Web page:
Screen recording software – also referred to as screencasting software – can be one of the most useful tools there is when you want to create an online course or tutorial, produce marketing videos, or simply want a great, visual way to explain pretty much anything that you are able to view on your computer screen.
It’s an essential tool for experts who want to share their knowledge.
The basic idea is that you can video record anything that appears on your computer screen along with any relevant audio – including your own voice. You can also record yourself through your Webcam and easily switch back and forth between you talking and whatever you are showing on your screen.
All of this can be a fantastic way to create video tutorials in which your learners how to use a specific type software or a Web site. It can also be a great way to navigate through slides and narrate your presentation.
The more sophisticated screencasting software – like Screencast-O-Matic, Camtasia and Screenflow – offer some really nice video editing capabilities. I tend to prefer them for video editing, in most cases, over more complicated tools like Adobe Premier or even iMovie.
Best Screen Recording Software Options
Here are the top options I recommend for online course creators and other experts who want to share their knowledge in a highly visual way:
For all around, affordable screencasting software that also gives you great abilities to take, edit, and manage screenshots, Screencast-O-Matic is a top choice. It’s web-based, so it works on pretty much any computer and you can host your files on Screencast-O-Matic or export them to wherever you like. Best of all, you can get started with a free plan.
About the only thing it lacks is the ability to export to SCORM (which you won’t really need if you are inserting your videos into a course authoring tool. If you do need it, check out Camtasia below).
Snagit is a simple but powerful tool meant both for capturing still images from your computer screen and for recording videos. It gives you tools to easily mark up your still images with text and graphics (e.g., arrows) that can help you explain whatever is going on in the image to your learners. It also has a very nice “magnifying glass features that enable you to zoom in on a specific part of an image.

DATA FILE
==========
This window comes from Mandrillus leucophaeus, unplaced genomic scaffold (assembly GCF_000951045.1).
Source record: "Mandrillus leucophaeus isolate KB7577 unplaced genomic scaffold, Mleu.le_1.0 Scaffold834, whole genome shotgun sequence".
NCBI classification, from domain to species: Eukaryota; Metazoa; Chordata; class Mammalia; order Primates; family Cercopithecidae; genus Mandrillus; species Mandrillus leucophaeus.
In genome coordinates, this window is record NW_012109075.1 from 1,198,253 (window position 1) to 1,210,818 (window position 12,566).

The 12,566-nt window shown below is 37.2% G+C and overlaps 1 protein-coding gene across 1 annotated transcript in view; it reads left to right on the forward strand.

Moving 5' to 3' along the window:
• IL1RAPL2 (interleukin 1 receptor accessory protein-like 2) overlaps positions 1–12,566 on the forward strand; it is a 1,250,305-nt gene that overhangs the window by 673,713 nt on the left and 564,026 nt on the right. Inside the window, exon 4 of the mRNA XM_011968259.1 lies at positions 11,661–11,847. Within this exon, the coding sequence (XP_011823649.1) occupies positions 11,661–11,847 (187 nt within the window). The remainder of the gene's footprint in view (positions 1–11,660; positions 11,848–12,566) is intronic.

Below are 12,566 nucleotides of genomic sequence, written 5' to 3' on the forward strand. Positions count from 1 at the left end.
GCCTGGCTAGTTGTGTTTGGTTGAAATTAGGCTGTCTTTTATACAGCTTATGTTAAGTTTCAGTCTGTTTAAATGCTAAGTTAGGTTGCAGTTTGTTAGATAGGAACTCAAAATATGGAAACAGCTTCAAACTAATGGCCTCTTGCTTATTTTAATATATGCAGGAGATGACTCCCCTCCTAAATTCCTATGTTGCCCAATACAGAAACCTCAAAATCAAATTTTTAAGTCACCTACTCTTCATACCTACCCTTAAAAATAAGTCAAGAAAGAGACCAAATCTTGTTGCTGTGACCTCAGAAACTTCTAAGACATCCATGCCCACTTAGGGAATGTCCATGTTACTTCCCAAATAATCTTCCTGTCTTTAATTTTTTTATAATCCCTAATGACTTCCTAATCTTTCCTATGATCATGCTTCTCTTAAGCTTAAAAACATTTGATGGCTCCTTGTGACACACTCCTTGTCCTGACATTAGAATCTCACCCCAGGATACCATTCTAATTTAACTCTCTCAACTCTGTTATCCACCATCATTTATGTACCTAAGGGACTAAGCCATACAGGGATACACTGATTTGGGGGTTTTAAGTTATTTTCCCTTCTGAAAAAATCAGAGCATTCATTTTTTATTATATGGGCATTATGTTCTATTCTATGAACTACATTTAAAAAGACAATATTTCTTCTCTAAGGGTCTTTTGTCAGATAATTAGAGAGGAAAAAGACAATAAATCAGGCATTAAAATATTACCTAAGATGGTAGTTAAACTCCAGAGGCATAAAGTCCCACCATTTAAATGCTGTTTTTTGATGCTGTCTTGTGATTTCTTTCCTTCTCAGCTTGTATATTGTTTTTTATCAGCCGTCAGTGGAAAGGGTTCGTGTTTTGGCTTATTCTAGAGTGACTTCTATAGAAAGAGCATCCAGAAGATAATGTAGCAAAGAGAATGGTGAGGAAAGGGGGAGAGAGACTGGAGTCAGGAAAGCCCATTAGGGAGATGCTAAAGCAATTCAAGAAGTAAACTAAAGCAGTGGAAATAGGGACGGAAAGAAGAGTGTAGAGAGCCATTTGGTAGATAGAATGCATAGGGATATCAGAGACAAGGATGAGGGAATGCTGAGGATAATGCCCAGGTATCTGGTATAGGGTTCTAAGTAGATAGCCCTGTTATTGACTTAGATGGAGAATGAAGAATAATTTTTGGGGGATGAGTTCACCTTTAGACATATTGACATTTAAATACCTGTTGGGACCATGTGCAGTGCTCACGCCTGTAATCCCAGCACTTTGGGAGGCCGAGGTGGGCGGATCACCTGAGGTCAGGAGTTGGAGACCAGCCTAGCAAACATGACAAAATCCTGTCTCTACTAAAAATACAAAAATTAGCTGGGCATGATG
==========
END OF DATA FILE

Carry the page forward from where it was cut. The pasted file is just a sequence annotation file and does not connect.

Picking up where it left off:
For video, Snagit provide simple tools for editing the length of your video and cutting out unwanted parts. This is installed software (as opposed to Web-based) that works on both Macs and PCs. For $49.95, it’s pretty hard to beat.
Camtasia is made by the same company as Snagit and offers a big step up in video creating and editing capabilities while still remaining quite easy to use. You can easily add annotations to your videos, insert professional-looking transitions, and use a range of special effects without having any previous video experience.
If your goal is to create video tutorials or courses, Camtasia gives you the ability to include quizzes and you can also export your finished product as a SCORM package so that it will track in most learning management systems. (This is especially important if you plan to sell online courses to businesses.)
When you are done, you can publish your video easily to YouTube, Vimeo, Wistia, or any of the other common platforms. Like Snagit, this is installed software (as opposed to Web-based) that works on both Macs and PCs. At $199, it’s price tag is quite a bit higher than Snagit’s, but it has many, many more capabilities.
You are likely to find, as so many course creators do, that Camtasia becomes one of the most valuable tools in your toolbox. (More detailed review here.)
Adobe Captivate is the only tool in this group positioned primarily as an e-learning authoring platform. I list it here, though, because it has very strong screen capture and screen casting capabilities. You can do everything in it that you can in Camtasia or Screenflow, but you can also do things like “round trip” editing between PowerPoint and Captivate (i.e., do your authoring and updates in PPT and sync them with Captivate), quiz creation, output to SCORM, and publishing your course as an app.
All in all, it is very powerful and definitely some of the best screen recording software to consider if you are getting into serious e-learning territory. Captivate works on both Mac and PC. You can subscribe for $29.99 per month or purchase a full license for $1099 (with significant academic discounts available).
Screenflow is one of the most popular screen recording options among Mac users (no PC version available) and is the tool that I use the most for my own screencasting and general video editing needs. It can pretty much go head to head with Camtasia on features, but at half the price – $99 vs. $199. If you are a Mac user who makes any significant use of screencasting or other types of video, it is pretty much a no-brainer.
Because the output from your screen recording software is simply another type of video, you can use the same hosting options found on the video tools page. If you use Screencast-O-Matic, you can take advantage of its hosting. TechSmith – maker of Snagit, and Camtasia – also offers a hosting service called Screencast.com specifically for screencasts.
If you have questions, or want to share your own experiences with any of these tools or opinions about what is the best screen recording software, please comment below.